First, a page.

A lot of people have become numb to the constant tracking of personal data in almost every area of daily life. It’s considered an inevitability, an unavoidable annoyance that is too complicated and bothersome to care about in the midst of a busy workday. What people are doing, already did, might do, thought about doing; what they eat, drink, love and hate; their age, health, buying preferences, religious preferences, ailments and contact details are all omnipresent online. Information is the flywheel that powers most of the internet. And very few know exactly where that data goes or who has it. 

Someone’s online identity, which is arguably a large part of their overall identity, is continuously growing as data is gathered, cross referenced and matched with other data. The end result may be a close approximation of who people really are, or it may be way off the mark. Regardless, it is out there representing individuals online, whether they like it or not. And there lies the risk.

What people don’t see (can’t see) are the hidden trackers and the risks they pose, both to individuals, and to the companies that often inadvertently host them and get sued, or worse, for doing so. Companies place trackers and cookies on their websites that collect user information. Most people don’t know where that information goes (known unknowns). The bigger issue is that for every tracker placed on a website, there are 10X more trackers attached to it. Moreover, these trackers are invisible, and oftentimes invisible even to the websites hosting them (unknown unknowns). In other words, there are 10X more trackers gathering and sharing data than often meet the eye.

The consequences of this data hoarding are often hard to see, but they are very real and often serious. Knowing intimate details about a person gives both spammers and hackers an easy target. The impact ranges from annoying — robocalls, text spam, email spam and constant clickbait ads — to outright criminal conduct — elaborate financial scams, often targeting the most vulnerable, phishing, ransomware attacks, cyberbullying, stalking and harassment. These all rely on knowing enough about someone to fool them or harm them. These are real consequences for real people.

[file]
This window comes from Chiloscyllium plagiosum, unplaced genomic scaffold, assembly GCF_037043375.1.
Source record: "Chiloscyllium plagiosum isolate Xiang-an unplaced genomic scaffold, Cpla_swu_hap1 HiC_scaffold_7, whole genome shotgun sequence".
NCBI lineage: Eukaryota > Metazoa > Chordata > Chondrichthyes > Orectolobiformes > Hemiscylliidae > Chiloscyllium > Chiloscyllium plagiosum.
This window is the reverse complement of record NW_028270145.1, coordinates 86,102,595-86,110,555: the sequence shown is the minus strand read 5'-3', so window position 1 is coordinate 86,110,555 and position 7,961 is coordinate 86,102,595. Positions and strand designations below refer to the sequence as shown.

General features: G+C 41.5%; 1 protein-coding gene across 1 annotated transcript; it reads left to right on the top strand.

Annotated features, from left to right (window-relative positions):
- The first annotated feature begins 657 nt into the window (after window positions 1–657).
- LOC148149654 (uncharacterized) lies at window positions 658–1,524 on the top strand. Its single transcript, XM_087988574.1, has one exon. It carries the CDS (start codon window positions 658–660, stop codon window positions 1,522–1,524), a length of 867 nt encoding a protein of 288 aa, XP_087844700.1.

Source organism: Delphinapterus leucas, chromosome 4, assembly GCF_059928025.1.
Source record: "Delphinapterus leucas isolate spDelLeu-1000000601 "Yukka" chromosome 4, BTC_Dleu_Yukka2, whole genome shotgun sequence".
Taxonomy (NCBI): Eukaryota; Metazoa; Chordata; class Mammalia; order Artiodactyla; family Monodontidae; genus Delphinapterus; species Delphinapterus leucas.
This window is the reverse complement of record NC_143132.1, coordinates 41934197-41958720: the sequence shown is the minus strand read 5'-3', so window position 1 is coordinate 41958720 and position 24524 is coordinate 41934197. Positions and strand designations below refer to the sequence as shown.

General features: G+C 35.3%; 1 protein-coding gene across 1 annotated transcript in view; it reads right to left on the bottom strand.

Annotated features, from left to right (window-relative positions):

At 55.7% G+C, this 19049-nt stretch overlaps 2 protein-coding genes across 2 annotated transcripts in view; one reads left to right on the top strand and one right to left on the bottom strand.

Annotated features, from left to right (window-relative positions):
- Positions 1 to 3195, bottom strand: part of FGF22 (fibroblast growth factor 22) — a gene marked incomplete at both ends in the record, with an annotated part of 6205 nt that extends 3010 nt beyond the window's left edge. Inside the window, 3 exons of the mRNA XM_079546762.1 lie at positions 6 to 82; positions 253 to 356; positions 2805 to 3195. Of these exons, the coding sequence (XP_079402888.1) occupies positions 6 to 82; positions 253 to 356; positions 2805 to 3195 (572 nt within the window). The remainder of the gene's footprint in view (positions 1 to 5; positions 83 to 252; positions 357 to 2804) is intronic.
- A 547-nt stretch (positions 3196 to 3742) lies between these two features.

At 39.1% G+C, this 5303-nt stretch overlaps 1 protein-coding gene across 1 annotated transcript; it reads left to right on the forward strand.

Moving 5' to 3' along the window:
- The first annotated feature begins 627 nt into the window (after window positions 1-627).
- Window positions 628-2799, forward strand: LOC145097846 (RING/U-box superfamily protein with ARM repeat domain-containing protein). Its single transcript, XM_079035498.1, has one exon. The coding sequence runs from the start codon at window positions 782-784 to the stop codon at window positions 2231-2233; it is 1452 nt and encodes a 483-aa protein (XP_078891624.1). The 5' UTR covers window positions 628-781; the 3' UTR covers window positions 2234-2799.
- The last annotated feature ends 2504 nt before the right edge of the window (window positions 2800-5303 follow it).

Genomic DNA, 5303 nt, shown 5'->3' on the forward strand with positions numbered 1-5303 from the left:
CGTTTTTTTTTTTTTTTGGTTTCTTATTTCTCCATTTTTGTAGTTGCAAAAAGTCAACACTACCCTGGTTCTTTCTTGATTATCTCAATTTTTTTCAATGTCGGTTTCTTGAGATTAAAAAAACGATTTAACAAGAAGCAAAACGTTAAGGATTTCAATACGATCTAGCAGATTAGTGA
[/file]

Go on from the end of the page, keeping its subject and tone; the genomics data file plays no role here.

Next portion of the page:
How did this happen?

The root of the problem is that people build their websites using lots of third-party tools and software (cloud applications). Data brokers and ad platforms take advantage of this fact. These tools often inadvertently enable a backdoor for trackers, which share data with other trackers “fourth parties”, which in turn share data with other trackers "fifth parties”, and so on. The end result is an exponential explosion of trackers that metastasize like viruses accessing data that has put everyone at risk. It has become a free-for-all ecosystem with few rules or guardrails. Who benefits? Ad platforms and the data brokers who collect and resell data. Who loses? Everyone else.

Companies care about their customers and usually do their best to safeguard their data. But what many companies don’t realize is the extent of “sharing” happening on their websites. Companies need better tools to address this threat.

How can organizations protect themselves and their customers?

With gridlock at the federal level, states are taking the lead at safeguarding consumers’ online privacy. With new laws, states have recognized the need to act and protect their constituents. These laws require robust notice and disclosure to consumers about who is accessing, buying or selling their data. They also give consumers actionable steps to protect themselves, such as the right to access their data, the right to edit, and the right to be forgotten. The trouble for companies is that they can’t see or control many of the trackers well enough to deliver these rights to their customers. 

The tools most companies use today are leaving them (and their customers) at risk. This is a problem that can only be solved with real time technology that addresses the underlying structural deficits of how websites are built, and meets the urgent demand of complying with new privacy regulations. 

Asking a user to opt in to hundreds of trackers is not reasonable, and the regulators and private lawsuits have made it clear that this method alone is inadequate. Given the explosion of oversharing online data, recent breach notifications underscore the growing danger that exists in the online world. Gaining control of this sprawling landscape of invisible trackers is imperative to maintaining a safe and secure online economy.